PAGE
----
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This is another of our Art Snap curations here on ArtUK. This curation is also available as a video with commentary by our Collections and Exhibitions Officer, Katie Ackrill. Head over to the Swindon Museum and Art Gallery YouTube channel to watch the video.
In this curation, titled 'Conflict’, we're taking a look at artworks which delve into the themes of conflict, and how artworks respond to these times of conflict. We will be viewing pieces from artists who have encountered conflict firsthand.

Artists featured in this Curation: Augustus Edwin John (1878–1961) and Leslie Cole (1910–1976)
2 artworks


Canadian Soldiers
© the artist's estate / Bridgeman Images. Photo credit: Museum & Art Swindon

Canadian Soldiers

This is a wonderful piece of work by John in Swindon’s collection, and was created during the First World War, when Augustus volunteered to contribute work to an art collection memorialising Canada’s war effort. Since he was unable to pass the army’s medical, this work gave him the opportunity to see the action on the Western Front. The setting is the occupied territory of Liven in Belgium, where John discovered a bombed-out church which had been converted into a battery by Canadian soldiers. He described a completely devastated town, with a few battered churches, slagheaps of coalmines, and the occasional exploding shell. Augustus has captured all these details using a variety of swift marks in black ink.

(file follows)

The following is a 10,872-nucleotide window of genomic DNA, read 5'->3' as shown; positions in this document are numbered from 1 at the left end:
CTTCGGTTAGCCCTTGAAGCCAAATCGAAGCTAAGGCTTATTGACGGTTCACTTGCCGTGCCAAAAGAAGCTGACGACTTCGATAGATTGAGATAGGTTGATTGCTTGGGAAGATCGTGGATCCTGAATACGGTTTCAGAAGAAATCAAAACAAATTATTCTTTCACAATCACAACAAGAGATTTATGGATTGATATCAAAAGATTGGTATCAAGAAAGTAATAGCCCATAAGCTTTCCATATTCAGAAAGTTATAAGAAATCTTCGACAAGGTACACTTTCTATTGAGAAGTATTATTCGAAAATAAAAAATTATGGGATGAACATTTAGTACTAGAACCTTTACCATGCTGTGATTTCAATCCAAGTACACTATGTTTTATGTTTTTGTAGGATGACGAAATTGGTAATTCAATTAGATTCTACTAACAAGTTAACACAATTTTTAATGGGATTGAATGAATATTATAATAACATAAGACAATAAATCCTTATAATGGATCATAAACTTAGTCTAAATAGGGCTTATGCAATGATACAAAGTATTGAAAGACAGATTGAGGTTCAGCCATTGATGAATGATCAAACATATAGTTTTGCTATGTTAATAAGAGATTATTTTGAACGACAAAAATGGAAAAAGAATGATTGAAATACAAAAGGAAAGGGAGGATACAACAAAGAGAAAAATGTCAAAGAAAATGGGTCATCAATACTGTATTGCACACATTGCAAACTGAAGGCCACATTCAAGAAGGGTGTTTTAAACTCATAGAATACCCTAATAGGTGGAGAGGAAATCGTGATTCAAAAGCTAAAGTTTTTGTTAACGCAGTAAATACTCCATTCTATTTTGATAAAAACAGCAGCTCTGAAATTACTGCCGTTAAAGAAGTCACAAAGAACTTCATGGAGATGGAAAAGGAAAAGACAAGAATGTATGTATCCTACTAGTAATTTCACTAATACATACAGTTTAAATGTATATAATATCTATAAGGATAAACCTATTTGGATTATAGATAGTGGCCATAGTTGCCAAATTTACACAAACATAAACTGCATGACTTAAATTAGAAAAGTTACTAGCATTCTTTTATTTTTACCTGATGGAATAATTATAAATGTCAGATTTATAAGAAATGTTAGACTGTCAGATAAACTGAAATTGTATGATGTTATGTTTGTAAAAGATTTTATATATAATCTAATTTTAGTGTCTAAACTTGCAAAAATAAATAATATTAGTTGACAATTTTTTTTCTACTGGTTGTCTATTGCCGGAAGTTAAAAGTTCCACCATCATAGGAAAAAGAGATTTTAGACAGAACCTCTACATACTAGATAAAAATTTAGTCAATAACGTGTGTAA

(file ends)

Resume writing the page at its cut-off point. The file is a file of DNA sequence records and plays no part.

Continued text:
Canadian Soldiers 1917–1918
Augustus Edwin John (1878–1961)
Black ink on paper
H 25.4 x W 39.3 cm
Museum & Art Swindon


Mary (Young Girl with a Doll)
© the artist's estate. Photo credit: Museum & Art Swindon

Mary (Young Girl with a Doll)

This painting depicts a young girl wearing a shabby nightgown, alone and in ambiguous surroundings and clutching tightly the arm of a doll which hangs at her side. It is beautifully painted, with the light falling on her face, throwing one half into shadow and illuminating the other. And Cole has handled the paint in an almost impressionistic way, capturing the girl and her minimal surroundings with swiftly applied layers of paint so that her presence is almost quite transient.
Cole doesn’t offer much information about who or where she is, and it seems to be more about the mood or atmosphere she exudes. As in many of Cole’s post-war portraits, Mary projects a great sense of melancholy.

Mary (Young Girl with a Doll) 1946
Leslie Cole (1910–1976)
Oil on canvas
H 42.7 x W 27.4 cm
Museum & Art Swindon

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